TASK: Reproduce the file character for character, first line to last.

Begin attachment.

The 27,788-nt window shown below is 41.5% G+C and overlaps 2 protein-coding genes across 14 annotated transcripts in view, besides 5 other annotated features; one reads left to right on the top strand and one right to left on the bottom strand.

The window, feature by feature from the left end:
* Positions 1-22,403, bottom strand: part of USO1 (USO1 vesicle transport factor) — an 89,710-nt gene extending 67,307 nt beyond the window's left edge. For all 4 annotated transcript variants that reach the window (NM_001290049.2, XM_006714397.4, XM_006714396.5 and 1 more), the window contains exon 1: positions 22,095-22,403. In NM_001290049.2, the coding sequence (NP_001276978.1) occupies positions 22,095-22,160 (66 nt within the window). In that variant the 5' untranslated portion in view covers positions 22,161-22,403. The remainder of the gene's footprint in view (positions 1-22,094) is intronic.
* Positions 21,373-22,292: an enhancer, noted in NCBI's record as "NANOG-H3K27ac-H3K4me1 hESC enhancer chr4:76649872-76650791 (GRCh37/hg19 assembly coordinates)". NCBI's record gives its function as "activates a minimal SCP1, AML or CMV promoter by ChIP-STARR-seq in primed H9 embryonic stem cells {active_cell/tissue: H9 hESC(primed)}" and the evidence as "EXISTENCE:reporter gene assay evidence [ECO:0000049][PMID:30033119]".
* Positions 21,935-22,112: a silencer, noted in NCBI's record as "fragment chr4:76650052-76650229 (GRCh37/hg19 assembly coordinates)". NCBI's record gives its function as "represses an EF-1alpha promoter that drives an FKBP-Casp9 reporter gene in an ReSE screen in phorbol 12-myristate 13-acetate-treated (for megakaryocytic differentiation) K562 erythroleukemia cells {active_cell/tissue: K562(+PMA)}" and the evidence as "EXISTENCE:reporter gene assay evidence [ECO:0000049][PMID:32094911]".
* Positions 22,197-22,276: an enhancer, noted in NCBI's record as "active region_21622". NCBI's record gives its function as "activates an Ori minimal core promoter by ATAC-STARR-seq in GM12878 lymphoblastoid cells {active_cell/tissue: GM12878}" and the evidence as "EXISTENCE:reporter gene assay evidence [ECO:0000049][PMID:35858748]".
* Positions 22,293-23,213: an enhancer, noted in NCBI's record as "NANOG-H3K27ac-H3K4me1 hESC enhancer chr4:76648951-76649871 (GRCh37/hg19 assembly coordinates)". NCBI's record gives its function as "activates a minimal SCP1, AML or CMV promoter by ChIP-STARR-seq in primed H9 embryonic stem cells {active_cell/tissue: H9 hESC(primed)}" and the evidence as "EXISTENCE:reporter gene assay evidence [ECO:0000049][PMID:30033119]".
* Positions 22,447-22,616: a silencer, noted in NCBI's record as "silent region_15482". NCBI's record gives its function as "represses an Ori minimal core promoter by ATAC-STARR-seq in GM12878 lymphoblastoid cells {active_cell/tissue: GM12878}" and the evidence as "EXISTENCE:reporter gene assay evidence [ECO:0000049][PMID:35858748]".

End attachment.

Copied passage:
The 27,788-nt window shown below is 41.5% G+C and overlaps 2 protein-coding genes across 14 annotated transcripts in view, besides 5 other annotated features; one reads left to right on the top strand and one right to left on the bottom strand.

The window, feature by feature from the left end:
* Positions 1-22,403, bottom strand: part of USO1 (USO1 vesicle transport factor) — an 89,710-nt gene extending 67,307 nt beyond the window's left edge. For all 4 annotated transcript variants that reach the window (NM_001290049.2, XM_006714397.4, XM_006714396.5 and 1 more), the window contains exon 1: positions 22,095-22,403. In NM_001290049.2, the coding sequence (NP_001276978.1) occupies positions 22,095-22,160 (66 nt within the window). In that variant the 5' untranslated portion in view covers positions 22,161-22,403. The remainder of the gene's footprint in view (positions 1-22,094) is intronic.
* Positions 21,373-22,292: an enhancer, noted in NCBI's record as "NANOG-H3K27ac-H3K4me1 hESC enhancer chr4:76649872-76650791 (GRCh37/hg19 assembly coordinates)". NCBI's record gives its function as "activates a minimal SCP1, AML or CMV promoter by ChIP-STARR-seq in primed H9 embryonic stem cells {active_cell/tissue: H9 hESC(primed)}" and the evidence as "EXISTENCE:reporter gene assay evidence [ECO:0000049][PMID:30033119]".
* Positions 21,935-22,112: a silencer, noted in NCBI's record as "fragment chr4:76650052-76650229 (GRCh37/hg19 assembly coordinates)". NCBI's record gives its function as "represses an EF-1alpha promoter that drives an FKBP-Casp9 reporter gene in an ReSE screen in phorbol 12-myristate 13-acetate-treated (for megakaryocytic differentiation) K562 erythroleukemia cells {active_cell/tissue: K562(+PMA)}" and the evidence as "EXISTENCE:reporter gene assay evidence [ECO:0000049][PMID:32094911]".
* Positions 22,197-22,276: an enhancer, noted in NCBI's record as "active region_21622". NCBI's record gives its function as "activates an Ori minimal core promoter by ATAC-STARR-seq in GM12878 lymphoblastoid cells {active_cell/tissue: GM12878}" and the evidence as "EXISTENCE:reporter gene assay evidence [ECO:0000049][PMID:35858748]".
* Positions 22,293-23,213: an enhancer, noted in NCBI's record as "NANOG-H3K27ac-H3K4me1 hESC enhancer chr4:76648951-76649871 (GRCh37/hg19 assembly coordinates)". NCBI's record gives its function as "activates a minimal SCP1, AML or CMV promoter by ChIP-STARR-seq in primed H9 embryonic stem cells {active_cell/tissue: H9 hESC(primed)}" and the evidence as "EXISTENCE:reporter gene assay evidence [ECO:0000049][PMID:30033119]".
* Positions 22,447-22,616: a silencer, noted in NCBI's record as "silent region_15482". NCBI's record gives its function as "represses an Ori minimal core promoter by ATAC-STARR-seq in GM12878 lymphoblastoid cells {active_cell/tissue: GM12878}" and the evidence as "EXISTENCE:reporter gene assay evidence [ECO:0000049][PMID:35858748]".